It’s funny, right? No wonder I’m into music: There is nothing like the affection of a crowd. There is no other feeling. From professional to amateur, we’re all a little cracked in the head like that, I guess. 

And yet, I have God, so I really don’t need this. It’s a weird push-pull, and I guess having both is what keeps me sane. 

I also have my family, and while the situation hasn’t been ideal for over a year, it’s still better than not having a family. 

So what’s next for my little on-line adventures?

I don’t know, but I am going to take a blogging hiatus and really think about what I want to do with this. 

Rebrand/redesign? Refocus? Start a new one? Keep plugging along?

I don’t know yet. That’s what a hiatus is for. 

As always, you can find me on Twitter, Gab, and Instagram. Say hi; I do write back. 

And as always, thanks for reading. God bless. 

-Alex

Eating Crow: How Social Media Can Keep You Honest

This awesome picture is by Ella Nilsson (www.handybitches.com). I will remove it by request.
Nobody likes being wrong. Nobody. But it’s going to happen. 

The question is, as with everything, what do you do about it?

I’ve been experiencing this lately when it comes to my writing and things that are more opinion-based than fact-based. 

I don’t have a massive following, but enough of one that people, here on the blog or on social media, will let me know when I’m straying. 

One benefit of the Internet is that it keeps you honest.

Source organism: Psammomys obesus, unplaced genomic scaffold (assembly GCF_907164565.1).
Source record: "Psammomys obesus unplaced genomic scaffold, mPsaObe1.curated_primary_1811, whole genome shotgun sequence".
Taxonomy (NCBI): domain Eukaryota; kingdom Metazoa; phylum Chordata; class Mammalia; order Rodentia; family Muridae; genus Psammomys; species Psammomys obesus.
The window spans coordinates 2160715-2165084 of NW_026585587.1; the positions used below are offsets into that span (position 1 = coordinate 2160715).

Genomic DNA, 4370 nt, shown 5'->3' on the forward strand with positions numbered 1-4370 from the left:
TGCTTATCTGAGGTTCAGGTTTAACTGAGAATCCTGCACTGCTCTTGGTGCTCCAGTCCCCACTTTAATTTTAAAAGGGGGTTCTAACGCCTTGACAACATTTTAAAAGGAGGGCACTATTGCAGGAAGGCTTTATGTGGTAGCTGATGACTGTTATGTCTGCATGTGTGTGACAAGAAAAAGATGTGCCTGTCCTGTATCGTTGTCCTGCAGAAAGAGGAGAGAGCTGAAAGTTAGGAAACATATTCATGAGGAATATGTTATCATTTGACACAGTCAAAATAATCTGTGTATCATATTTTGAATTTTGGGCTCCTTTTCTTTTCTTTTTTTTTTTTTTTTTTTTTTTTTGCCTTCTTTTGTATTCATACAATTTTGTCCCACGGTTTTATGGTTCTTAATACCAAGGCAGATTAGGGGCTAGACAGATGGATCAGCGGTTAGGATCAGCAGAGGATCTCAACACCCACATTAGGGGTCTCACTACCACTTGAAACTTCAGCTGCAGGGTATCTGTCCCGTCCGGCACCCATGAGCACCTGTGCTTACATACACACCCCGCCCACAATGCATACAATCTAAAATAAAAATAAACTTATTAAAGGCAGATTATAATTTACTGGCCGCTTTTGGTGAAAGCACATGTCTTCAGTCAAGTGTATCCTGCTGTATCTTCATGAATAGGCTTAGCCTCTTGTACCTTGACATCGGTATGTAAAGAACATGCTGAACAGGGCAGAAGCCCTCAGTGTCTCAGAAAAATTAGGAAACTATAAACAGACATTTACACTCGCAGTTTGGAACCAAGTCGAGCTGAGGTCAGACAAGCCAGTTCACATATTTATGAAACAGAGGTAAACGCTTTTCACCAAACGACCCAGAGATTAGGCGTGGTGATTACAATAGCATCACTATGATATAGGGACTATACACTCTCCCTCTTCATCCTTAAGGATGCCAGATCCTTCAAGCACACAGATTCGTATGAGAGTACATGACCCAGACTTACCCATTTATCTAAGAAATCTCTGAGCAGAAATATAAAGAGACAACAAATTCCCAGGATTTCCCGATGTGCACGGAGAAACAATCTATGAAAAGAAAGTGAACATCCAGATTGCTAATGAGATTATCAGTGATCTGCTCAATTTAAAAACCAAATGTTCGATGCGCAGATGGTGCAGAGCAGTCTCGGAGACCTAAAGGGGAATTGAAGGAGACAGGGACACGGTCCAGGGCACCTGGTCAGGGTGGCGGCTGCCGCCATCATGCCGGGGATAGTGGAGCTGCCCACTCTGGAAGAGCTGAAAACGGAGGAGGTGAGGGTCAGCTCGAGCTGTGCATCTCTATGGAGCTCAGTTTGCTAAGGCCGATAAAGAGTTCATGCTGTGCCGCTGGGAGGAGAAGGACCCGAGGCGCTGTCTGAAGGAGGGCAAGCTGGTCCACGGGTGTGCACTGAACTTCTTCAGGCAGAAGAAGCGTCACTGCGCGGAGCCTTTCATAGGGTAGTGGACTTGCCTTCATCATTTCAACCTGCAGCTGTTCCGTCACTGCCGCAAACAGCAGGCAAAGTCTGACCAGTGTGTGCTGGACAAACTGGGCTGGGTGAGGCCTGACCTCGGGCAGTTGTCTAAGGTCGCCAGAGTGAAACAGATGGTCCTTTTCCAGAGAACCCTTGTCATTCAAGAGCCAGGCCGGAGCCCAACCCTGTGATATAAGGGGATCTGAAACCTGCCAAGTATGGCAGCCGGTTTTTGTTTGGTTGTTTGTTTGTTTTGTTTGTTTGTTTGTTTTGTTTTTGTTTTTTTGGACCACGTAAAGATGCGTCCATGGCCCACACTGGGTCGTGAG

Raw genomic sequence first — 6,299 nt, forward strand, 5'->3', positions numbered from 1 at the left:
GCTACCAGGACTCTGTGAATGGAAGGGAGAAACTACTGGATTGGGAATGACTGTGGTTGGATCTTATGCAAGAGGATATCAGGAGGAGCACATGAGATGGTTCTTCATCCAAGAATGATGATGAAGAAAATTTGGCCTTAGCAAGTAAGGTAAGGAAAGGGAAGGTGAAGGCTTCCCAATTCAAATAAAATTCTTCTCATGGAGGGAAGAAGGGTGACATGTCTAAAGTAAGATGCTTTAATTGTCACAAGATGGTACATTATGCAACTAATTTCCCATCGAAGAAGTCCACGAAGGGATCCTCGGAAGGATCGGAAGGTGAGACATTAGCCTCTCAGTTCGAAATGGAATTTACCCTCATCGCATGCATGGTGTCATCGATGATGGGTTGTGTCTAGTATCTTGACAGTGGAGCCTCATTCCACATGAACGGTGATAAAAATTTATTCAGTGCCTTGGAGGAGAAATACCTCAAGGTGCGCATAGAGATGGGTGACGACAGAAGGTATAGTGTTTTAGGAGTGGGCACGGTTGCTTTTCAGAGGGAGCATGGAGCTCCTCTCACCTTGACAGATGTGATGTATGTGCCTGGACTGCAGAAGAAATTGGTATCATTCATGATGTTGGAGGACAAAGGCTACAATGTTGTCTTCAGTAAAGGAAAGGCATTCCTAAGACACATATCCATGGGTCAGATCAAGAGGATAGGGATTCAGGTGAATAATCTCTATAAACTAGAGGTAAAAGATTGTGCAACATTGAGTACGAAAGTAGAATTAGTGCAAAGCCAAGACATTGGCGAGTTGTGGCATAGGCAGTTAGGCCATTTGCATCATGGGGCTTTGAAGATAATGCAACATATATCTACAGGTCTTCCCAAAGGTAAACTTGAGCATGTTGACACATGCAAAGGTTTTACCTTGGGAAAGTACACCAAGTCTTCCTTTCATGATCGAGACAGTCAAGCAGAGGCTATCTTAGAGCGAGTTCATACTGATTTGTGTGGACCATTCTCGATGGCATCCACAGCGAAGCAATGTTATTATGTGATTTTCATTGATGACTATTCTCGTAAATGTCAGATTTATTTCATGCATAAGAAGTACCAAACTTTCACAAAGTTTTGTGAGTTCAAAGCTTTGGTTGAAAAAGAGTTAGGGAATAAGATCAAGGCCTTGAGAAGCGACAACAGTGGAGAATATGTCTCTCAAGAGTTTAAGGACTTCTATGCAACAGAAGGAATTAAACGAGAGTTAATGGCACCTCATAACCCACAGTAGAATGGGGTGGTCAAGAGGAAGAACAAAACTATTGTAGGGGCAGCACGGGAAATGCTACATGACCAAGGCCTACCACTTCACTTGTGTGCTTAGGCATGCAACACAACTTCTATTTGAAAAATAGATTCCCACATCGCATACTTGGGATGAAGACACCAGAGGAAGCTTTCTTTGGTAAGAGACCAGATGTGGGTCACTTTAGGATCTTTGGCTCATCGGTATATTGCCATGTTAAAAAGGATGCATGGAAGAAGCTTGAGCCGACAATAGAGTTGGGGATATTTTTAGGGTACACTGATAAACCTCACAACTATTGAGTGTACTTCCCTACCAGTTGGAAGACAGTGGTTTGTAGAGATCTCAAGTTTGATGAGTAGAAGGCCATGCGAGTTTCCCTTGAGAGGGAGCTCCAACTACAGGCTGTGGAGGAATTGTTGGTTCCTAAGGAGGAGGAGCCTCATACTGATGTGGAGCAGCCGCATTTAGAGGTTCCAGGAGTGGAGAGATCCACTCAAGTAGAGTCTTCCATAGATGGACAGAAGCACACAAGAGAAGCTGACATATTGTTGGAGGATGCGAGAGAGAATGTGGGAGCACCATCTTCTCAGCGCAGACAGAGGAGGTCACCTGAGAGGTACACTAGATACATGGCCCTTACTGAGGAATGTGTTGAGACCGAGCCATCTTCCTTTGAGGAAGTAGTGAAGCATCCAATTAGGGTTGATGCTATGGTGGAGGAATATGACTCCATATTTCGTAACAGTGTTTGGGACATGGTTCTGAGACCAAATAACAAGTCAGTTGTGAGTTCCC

This is not to say that my opinions are somehow being corrected. What has been is how I express them. 

It’s a problem many of us have in the digital age: Our fingers–the proxies for our mouths–sometimes run too fast for them to truly express what our brains are trying to process. 

Recent example: This post about the prevalence of cursing in the workplace, how it’s more acceptable among us Millennials, and how young women were more apt to swear at work. 

I didn’t realize it at the time, but my initial post made it sound like I was trying to tel women to be proper “ladies.” I neglected to mention that the term “unladylike,” which I had in quotes, came from the article! I also didn’t specify there, and in other places, that my post was aimed at the workplace and how excessive swearing can make anyone–man or woman–sound less-intelligent, and can obscure their message. 

And then I saw a mention on my Twitter feed by a female complaining to the person who retweeted my post about the chauvinistic aspects of my writing. 

Yikes! Continue reading “Eating Crow: How Social Media Can Keep You Honest”